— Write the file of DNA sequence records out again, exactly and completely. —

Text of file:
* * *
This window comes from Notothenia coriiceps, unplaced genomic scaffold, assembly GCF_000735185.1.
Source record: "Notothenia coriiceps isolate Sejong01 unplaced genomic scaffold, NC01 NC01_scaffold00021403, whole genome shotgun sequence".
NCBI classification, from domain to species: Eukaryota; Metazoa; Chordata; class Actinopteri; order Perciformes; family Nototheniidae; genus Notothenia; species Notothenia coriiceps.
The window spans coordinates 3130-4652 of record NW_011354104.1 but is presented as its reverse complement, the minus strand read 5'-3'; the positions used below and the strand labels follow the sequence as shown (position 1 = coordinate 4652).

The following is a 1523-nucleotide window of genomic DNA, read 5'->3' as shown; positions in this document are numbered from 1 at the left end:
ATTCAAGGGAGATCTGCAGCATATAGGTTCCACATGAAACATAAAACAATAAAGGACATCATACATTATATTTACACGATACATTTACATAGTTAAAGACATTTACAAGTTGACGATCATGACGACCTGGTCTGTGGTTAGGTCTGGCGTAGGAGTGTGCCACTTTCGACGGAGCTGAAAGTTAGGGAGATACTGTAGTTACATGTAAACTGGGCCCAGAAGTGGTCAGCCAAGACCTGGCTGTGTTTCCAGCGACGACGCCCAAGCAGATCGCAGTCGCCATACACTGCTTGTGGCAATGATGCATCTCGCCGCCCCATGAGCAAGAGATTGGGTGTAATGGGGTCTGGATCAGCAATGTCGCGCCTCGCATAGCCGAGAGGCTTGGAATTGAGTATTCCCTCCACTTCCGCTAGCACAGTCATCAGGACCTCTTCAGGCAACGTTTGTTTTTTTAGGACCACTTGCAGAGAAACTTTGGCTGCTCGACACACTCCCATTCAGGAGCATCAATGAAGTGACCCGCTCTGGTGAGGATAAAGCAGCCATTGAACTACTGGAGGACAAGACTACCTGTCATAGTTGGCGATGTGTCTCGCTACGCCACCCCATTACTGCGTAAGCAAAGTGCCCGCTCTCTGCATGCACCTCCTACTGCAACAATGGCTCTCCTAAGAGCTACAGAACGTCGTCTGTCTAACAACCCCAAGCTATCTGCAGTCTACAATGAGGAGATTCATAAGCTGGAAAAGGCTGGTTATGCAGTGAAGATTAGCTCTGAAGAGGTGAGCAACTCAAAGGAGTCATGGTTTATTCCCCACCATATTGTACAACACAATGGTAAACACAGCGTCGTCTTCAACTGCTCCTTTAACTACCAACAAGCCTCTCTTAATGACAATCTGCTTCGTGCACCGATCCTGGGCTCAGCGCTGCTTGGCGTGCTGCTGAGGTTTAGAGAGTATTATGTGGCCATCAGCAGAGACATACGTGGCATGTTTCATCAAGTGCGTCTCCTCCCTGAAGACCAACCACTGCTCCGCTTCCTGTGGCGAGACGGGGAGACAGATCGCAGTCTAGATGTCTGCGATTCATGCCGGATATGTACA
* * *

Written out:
This window comes from Notothenia coriiceps, unplaced genomic scaffold, assembly GCF_000735185.1.
Source record: "Notothenia coriiceps isolate Sejong01 unplaced genomic scaffold, NC01 NC01_scaffold00021403, whole genome shotgun sequence".
NCBI classification, from domain to species: Eukaryota; Metazoa; Chordata; class Actinopteri; order Perciformes; family Nototheniidae; genus Notothenia; species Notothenia coriiceps.
The window spans coordinates 3130-4652 of record NW_011354104.1 but is presented as its reverse complement, the minus strand read 5'-3'; the positions used below and the strand labels follow the sequence as shown (position 1 = coordinate 4652).

The following is a 1523-nucleotide window of genomic DNA, read 5'->3' as shown; positions in this document are numbered from 1 at the left end:
ATTCAAGGGAGATCTGCAGCATATAGGTTCCACATGAAACATAAAACAATAAAGGACATCATACATTATATTTACACGATACATTTACATAGTTAAAGACATTTACAAGTTGACGATCATGACGACCTGGTCTGTGGTTAGGTCTGGCGTAGGAGTGTGCCACTTTCGACGGAGCTGAAAGTTAGGGAGATACTGTAGTTACATGTAAACTGGGCCCAGAAGTGGTCAGCCAAGACCTGGCTGTGTTTCCAGCGACGACGCCCAAGCAGATCGCAGTCGCCATACACTGCTTGTGGCAATGATGCATCTCGCCGCCCCATGAGCAAGAGATTGGGTGTAATGGGGTCTGGATCAGCAATGTCGCGCCTCGCATAGCCGAGAGGCTTGGAATTGAGTATTCCCTCCACTTCCGCTAGCACAGTCATCAGGACCTCTTCAGGCAACGTTTGTTTTTTTAGGACCACTTGCAGAGAAACTTTGGCTGCTCGACACACTCCCATTCAGGAGCATCAATGAAGTGACCCGCTCTGGTGAGGATAAAGCAGCCATTGAACTACTGGAGGACAAGACTACCTGTCATAGTTGGCGATGTGTCTCGCTACGCCACCCCATTACTGCGTAAGCAAAGTGCCCGCTCTCTGCATGCACCTCCTACTGCAACAATGGCTCTCCTAAGAGCTACAGAACGTCGTCTGTCTAACAACCCCAAGCTATCTGCAGTCTACAATGAGGAGATTCATAAGCTGGAAAAGGCTGGTTATGCAGTGAAGATTAGCTCTGAAGAGGTGAGCAACTCAAAGGAGTCATGGTTTATTCCCCACCATATTGTACAACACAATGGTAAACACAGCGTCGTCTTCAACTGCTCCTTTAACTACCAACAAGCCTCTCTTAATGACAATCTGCTTCGTGCACCGATCCTGGGCTCAGCGCTGCTTGGCGTGCTGCTGAGGTTTAGAGAGTATTATGTGGCCATCAGCAGAGACATACGTGGCATGTTTCATCAAGTGCGTCTCCTCCCTGAAGACCAACCACTGCTCCGCTTCCTGTGGCGAGACGGGGAGACAGATCGCAGTCTAGATGTCTGCGATTCATGCCGGATATGTACA